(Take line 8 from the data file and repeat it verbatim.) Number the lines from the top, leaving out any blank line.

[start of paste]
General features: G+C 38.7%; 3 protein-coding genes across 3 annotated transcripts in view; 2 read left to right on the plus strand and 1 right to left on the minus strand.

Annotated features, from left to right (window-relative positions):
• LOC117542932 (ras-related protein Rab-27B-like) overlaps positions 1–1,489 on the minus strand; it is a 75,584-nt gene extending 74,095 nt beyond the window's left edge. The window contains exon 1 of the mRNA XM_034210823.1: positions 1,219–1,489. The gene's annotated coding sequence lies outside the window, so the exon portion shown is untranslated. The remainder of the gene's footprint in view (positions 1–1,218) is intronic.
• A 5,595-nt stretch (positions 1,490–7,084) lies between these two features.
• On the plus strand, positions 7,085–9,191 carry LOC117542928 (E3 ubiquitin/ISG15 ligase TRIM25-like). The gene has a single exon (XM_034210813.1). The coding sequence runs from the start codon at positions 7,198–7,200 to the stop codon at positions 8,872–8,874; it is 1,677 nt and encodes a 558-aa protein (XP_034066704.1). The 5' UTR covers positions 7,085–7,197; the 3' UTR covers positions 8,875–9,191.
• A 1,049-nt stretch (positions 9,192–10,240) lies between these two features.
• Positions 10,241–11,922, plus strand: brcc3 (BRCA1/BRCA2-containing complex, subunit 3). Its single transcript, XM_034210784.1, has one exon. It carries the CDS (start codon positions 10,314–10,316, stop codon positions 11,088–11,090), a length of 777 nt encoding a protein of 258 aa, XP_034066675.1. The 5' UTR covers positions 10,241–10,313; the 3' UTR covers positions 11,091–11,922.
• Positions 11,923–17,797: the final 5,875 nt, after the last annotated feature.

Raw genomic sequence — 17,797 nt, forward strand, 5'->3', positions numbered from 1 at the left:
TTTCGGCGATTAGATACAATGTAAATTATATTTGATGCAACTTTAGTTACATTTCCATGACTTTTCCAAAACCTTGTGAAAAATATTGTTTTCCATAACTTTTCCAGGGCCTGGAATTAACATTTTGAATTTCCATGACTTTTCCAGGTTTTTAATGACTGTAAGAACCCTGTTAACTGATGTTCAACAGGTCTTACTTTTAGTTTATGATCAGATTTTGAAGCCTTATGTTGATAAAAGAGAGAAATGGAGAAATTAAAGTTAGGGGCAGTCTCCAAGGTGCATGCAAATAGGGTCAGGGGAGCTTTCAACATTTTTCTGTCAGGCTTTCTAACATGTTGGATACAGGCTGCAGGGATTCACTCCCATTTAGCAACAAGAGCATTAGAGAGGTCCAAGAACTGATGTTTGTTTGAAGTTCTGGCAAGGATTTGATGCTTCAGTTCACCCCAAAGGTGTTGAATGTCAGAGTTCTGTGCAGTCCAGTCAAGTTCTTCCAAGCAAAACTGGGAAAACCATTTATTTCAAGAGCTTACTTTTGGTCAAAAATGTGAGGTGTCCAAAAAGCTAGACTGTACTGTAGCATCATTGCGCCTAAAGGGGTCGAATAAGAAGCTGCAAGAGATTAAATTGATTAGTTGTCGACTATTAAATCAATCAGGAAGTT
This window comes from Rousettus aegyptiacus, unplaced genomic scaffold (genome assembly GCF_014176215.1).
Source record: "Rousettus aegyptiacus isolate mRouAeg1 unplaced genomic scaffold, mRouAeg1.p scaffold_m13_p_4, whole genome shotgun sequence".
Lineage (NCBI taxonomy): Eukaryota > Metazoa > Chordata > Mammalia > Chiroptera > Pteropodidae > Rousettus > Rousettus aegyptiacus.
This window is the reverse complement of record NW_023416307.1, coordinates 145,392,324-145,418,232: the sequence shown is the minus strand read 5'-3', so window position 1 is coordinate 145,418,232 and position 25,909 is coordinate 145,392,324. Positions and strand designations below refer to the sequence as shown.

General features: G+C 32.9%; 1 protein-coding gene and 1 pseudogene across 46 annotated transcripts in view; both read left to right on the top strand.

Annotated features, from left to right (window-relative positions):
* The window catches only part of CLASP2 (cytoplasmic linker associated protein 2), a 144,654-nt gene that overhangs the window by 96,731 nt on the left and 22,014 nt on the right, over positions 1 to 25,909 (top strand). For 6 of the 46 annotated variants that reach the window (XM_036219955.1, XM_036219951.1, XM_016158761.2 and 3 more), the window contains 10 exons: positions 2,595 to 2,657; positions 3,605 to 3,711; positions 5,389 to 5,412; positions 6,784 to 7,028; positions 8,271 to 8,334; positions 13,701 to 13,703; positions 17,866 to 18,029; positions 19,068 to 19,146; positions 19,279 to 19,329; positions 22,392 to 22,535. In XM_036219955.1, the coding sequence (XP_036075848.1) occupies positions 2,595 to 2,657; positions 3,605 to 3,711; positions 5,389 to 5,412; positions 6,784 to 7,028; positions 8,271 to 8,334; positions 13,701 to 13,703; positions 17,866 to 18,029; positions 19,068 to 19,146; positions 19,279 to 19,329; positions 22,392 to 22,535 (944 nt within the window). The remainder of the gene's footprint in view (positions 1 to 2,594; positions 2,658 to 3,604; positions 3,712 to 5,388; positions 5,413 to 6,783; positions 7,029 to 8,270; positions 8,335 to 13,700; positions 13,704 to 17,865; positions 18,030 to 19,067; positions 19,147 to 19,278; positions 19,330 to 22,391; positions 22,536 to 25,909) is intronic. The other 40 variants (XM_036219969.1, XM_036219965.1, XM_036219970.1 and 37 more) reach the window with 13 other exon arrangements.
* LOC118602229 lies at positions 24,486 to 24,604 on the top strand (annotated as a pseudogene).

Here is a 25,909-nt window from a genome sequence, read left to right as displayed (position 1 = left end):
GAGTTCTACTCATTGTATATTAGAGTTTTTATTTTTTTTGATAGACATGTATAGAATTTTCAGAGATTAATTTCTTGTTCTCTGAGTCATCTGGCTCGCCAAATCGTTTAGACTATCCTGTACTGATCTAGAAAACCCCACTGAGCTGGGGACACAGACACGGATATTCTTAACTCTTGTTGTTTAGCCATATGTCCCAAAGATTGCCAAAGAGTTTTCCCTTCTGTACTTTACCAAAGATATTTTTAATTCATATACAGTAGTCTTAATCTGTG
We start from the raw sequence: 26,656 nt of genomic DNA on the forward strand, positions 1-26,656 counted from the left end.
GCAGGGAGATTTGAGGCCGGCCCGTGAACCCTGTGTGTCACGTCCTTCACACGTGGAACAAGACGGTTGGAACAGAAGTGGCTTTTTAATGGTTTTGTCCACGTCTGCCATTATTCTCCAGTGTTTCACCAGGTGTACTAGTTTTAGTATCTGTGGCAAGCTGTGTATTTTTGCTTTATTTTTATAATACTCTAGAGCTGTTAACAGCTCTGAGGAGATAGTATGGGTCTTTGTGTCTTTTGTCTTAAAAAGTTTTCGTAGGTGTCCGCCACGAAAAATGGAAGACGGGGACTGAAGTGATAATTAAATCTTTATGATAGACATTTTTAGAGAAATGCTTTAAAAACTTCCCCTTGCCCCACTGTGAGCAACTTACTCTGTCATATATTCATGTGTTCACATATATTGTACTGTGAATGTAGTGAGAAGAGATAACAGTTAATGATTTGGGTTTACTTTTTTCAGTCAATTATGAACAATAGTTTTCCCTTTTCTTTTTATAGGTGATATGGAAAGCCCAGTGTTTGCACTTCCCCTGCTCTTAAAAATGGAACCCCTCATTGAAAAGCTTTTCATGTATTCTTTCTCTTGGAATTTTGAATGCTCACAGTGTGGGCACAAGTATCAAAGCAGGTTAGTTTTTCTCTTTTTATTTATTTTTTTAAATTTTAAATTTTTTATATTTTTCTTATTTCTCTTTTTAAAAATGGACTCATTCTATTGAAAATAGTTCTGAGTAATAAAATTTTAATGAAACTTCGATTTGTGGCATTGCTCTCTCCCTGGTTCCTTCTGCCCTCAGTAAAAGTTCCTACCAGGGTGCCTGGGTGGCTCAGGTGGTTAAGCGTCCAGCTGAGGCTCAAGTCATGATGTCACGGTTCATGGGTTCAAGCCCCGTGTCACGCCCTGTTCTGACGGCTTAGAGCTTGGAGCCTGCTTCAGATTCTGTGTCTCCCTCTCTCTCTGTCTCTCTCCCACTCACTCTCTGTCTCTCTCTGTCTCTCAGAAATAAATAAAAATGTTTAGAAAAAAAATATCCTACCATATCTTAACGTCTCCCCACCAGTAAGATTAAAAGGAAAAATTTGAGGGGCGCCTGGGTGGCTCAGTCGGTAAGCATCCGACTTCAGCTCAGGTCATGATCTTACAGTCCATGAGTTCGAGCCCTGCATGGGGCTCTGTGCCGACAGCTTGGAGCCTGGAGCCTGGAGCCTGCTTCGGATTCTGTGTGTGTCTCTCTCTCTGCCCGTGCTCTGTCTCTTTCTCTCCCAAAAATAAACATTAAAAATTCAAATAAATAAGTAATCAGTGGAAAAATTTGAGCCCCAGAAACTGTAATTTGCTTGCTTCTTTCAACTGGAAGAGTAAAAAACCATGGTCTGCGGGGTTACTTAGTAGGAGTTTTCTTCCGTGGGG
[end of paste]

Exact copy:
• Positions 11,923–17,797: the final 5,875 nt, after the last annotated feature.